Country peer reviews focus on the implementation and effectiveness of regulatory, supervisory or other financial sector standards and policies agreed within the FSB, as well as their effectiveness in achieving desired outcomes. They examine the steps taken or planned by national authorities to address IMF-World Bank FSAP and Report on the Observance of Standards and Codes recommendations on financial regulation and supervision as well as on institutional and market infrastructure that are deemed most important and relevant to the FSB’s core mandate of promoting financial stability. Country reviews can also focus on regulatory, supervisory or other financial sector policy issues not covered in the FSAP that are timely and topical for the jurisdiction itself and for the broader FSB membership. Unlike the FSAP, a peer review does not comprehensively analyse a jurisdiction's financial system structure or policies, or its compliance with international financial standards.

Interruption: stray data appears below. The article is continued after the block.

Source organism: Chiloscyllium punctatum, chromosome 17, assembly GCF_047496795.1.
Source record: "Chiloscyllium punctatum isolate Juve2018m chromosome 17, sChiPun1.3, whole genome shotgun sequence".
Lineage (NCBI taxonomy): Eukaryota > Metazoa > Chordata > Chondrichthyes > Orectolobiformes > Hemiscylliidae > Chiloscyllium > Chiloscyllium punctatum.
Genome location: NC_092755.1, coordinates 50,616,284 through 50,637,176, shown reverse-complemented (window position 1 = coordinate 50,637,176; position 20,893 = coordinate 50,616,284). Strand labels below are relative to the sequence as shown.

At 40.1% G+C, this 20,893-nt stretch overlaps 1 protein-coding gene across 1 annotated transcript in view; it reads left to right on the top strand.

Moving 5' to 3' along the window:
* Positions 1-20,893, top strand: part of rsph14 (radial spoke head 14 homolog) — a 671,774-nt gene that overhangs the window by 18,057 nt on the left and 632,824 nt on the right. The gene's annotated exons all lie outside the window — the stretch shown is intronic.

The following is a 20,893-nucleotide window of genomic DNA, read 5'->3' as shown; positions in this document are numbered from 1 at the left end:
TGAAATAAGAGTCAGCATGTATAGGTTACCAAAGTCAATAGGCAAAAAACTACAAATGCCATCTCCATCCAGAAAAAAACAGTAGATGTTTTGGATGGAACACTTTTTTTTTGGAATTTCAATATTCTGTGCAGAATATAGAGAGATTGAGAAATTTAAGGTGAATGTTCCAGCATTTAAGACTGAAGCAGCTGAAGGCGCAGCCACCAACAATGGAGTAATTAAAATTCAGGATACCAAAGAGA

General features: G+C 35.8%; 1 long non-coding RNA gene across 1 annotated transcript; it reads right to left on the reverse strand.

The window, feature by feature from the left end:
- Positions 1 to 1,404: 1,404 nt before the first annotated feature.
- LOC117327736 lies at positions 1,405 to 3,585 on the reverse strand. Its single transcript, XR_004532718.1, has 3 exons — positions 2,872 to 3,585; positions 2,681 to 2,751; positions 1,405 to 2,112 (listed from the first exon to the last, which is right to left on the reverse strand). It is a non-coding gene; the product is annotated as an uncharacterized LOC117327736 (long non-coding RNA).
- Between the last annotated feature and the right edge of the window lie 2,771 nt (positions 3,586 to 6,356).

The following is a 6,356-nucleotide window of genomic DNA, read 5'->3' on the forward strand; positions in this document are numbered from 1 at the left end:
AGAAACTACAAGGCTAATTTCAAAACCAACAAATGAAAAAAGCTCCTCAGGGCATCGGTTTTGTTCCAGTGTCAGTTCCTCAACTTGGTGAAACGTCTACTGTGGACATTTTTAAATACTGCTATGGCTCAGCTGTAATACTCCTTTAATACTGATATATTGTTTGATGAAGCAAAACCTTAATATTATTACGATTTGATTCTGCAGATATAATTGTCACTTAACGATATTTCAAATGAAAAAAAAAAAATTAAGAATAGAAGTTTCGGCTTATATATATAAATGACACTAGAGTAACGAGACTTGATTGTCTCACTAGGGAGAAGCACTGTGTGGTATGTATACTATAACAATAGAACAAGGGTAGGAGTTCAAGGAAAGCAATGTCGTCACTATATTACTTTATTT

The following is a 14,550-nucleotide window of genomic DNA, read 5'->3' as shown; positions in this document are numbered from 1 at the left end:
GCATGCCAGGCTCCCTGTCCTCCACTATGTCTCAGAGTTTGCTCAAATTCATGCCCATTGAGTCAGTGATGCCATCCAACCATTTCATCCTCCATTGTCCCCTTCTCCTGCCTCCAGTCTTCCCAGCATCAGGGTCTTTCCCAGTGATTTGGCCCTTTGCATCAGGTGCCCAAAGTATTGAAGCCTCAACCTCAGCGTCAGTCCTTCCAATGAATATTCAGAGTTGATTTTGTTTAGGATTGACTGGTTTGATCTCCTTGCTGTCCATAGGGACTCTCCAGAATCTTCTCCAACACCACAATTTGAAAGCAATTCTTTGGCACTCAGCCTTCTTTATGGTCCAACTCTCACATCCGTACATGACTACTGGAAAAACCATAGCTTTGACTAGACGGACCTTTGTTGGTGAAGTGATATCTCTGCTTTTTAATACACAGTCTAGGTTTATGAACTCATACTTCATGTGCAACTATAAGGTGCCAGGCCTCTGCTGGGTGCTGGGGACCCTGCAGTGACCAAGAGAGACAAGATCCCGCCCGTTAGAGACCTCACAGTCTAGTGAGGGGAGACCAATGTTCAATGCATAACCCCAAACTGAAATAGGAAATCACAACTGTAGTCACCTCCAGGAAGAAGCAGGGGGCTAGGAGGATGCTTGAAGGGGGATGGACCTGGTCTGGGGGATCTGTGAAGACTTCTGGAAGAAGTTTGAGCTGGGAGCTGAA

The report published today describes the findings and conclusions of the peer review of China. The draft report was prepared by a team of experts drawn from FSB member institutions and led by Jon Cunliffe, Deputy Governor of the Bank of England. The review benefited from dialogue with the Chinese authorities and private sector representatives as well as from discussion in the FSB Standing Committee on Standards Implementation.

The FSB is chaired by Mark Carney, Governor of the Bank of England. Its Secretariat is located in Basel, Switzerland, and hosted by the Bank for International Settlements.